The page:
With that after a long day of driving I was exhausted, and crashed hard for eight hours. I was told it was a good idea to get up for sunrise over the dunes, but I just couldn’t be bothered…

May 222018
 


After a very long week of even longer days at work, it was time for a bit of holiday before going back to work. Due to prior commitments I couldn’t get all my client commitments lined up in one week, so decided to separate them by a week and take some holiday in the middle. So, Saturday morning arrived, and I was off to OR Tambo Airport to get away.

Every time I’m there I totally want to buy the zebra pelts in duty free as a rug, but at a price tag of 16,000 rand, it’s a bit steep for my budget!

While I waited, I caught a great view of my plane waiting for us. I had opted to go with Air Namibia for the novelty factor, despite their points not being worth anything. The flight time also allowed me an extra 90 minutes of sleep over South African, so that was a bonus as well. Air Namibia used a contract lounge whose name I can’t remember, but it was pretty decent, and I would say about as comfortable as South African’s lounge, which I rather like.

No priority boarding queue at all, and it was a mad scrum of European tourists. I think I boarded maybe #100 on the plane or so. Also, it might be the longest jetbridge in the world. If you look at the pic above you can see the part that connects to the plane, but at the top it zigs left and hugs the terminal building finally ending near the nose of where the Turkish plane is parked. Yes, ALL of that is jetbridge!

Air Namibia flight 726
Johannesburg, South Africa (JNB) to Windhoek, Namibia (WDH)
Depart 11:40, Arrive 13:45, Flight Time: 2:05
Airbus A319, Registration V5-ANM, Manufactured 2013, Seat 2A
Miles Flown Year-to-Date: 36,026
Lifetime Miles Flown: 2,556,088

First impression: I love the cabin. Sure, the seats are super old school leather recliners, but they weren’t lumpy at all and reasonably firm, and….

…look at that legroom! The inflight magazine quoted 54 inches, and I wouldn’t be surprised if that was accurate. Extremely generous for a plane that often does 90 minute to two hour flights! You don’t see that often at all!

Sadly, the pre-departure beverage was water, water, or…water.

Flamingo…the in-flight magazine.

After 30 minutes after takeoff, out came the appetizer. A warm piece of what I’m pretty sure was beef, some grilled pineapple, and some orange wedges. Along with a roll…and some South African sparkling wine that was absolutely terrible. I asked to see the bottle, and was met with a “we cannot do that.” Uhhh…ok? At least it was a friendly refusal.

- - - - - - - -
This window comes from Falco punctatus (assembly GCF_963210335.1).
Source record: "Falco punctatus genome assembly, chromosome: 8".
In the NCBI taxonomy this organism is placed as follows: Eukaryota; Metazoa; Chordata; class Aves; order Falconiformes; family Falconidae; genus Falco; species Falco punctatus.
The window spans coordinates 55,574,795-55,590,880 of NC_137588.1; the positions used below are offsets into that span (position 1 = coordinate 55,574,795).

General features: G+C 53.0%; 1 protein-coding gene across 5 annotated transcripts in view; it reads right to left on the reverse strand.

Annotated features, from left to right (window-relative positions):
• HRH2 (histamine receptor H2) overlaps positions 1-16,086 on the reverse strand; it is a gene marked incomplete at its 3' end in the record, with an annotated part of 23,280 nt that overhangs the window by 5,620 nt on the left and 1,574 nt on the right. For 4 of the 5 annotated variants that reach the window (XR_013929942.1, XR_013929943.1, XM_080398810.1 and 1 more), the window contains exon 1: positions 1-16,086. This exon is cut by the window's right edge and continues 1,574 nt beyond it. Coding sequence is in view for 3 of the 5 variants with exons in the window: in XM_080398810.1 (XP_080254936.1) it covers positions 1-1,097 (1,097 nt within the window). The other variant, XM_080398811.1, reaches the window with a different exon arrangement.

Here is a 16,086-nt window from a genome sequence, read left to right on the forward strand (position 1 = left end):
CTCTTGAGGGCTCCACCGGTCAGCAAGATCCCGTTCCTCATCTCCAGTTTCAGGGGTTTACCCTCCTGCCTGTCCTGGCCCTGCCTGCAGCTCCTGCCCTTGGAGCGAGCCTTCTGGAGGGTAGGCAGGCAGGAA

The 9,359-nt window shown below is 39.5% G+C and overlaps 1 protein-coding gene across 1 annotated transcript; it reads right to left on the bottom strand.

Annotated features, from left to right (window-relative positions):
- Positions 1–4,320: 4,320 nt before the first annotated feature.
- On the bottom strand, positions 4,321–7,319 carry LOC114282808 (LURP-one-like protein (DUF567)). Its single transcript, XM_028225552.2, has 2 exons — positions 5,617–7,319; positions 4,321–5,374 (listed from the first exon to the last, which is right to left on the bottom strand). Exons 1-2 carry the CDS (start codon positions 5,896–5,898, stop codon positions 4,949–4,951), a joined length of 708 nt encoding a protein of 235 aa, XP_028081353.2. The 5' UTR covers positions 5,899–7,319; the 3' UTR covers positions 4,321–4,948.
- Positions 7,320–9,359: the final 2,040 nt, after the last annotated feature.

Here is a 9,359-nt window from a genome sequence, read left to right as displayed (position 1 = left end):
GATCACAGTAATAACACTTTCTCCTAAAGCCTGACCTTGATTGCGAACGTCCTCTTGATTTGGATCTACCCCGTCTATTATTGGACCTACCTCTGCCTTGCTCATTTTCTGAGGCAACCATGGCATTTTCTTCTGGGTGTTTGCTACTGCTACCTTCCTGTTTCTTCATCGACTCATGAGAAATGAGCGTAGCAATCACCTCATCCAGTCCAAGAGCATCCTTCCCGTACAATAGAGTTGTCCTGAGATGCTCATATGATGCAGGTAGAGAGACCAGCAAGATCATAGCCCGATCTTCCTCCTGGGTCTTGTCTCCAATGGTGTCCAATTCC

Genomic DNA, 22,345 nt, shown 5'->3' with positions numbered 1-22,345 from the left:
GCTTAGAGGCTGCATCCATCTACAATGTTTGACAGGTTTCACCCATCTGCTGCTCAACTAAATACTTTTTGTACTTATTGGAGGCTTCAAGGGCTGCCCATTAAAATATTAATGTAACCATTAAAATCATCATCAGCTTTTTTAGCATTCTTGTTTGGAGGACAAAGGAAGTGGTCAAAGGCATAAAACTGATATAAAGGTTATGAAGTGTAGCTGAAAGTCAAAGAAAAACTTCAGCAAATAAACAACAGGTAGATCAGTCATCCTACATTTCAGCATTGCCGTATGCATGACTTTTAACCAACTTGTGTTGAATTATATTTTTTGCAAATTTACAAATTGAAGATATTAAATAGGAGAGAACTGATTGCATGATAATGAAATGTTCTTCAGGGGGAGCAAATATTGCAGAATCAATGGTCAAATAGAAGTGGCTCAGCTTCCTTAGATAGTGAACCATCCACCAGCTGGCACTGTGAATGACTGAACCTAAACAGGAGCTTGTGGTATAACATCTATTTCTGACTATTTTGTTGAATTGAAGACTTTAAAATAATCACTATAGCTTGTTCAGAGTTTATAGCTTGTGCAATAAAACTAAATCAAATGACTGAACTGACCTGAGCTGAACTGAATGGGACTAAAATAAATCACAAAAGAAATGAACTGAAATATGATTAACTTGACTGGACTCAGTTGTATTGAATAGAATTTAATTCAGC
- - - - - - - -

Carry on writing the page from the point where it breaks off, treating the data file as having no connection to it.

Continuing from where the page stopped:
Beef, vegetarian, or fish. I went with the beef, and it was straight out of the United Airlines short rib kitchen. Tasted the same, looked the same, and once again, repeat after me: like grandma’s cooking. Now, remember this meal…we’re going to be coming back to it later…

Soon we were over the amazing landscape of Namibia…

Arrival was about 15 minutes late, which worried me because I only had a 45 minute connection to begin with. I had tried asking the flight attendants if this would be an easy connection, and they didn’t seem terribly interested in helping me.  Encountered probably one of the rudest immigration officials I’ve ever met anywhere in the world who finally stamped me into the country, but not before making very clear that she disliked me.

The path to connecting flights led me…right into the arrivals hall, where fortunately the departures hall was just a two minute walk away. It wasn’t entirely clear if I needed a new boarding pass or what, but there were literally hundreds of people queueing in the checkin lines, so decided to head for the door to security and try my luck. They seemed a bit puzzled with me (since everyone else was going straight from a check-in counter to the door towards security and departures) but apparently after explaining I was connecting that was enough.

Security was pretty quick and easy, and then….immigration counters. Wait, I’m on a domestic flight. Why are there immigration counters. Well, I just walked up and told the guy I was on a domestic flight, and he waved me through. Turns out the one room departures lounge has five gates that handle both international and domestic traffic.

I didn’t have to worry about the close connection since we left over 30 minutes late, so soon it was time to walk to our plane. I tried to snap a pic, but was very sternly chastised by a ramp agent. Ho hum.

Air Namibia flight 715
Windhoek, Namibia (WDH) to Walvis Bay, Namibia (WVB)
Depart 14:30, Arrive 15:10, Flight Time: 0:40
Airbus A319, Registration V5-ANN, Manufactured 2012, Seat 1F
Miles Flown Year-to-Date: 36,210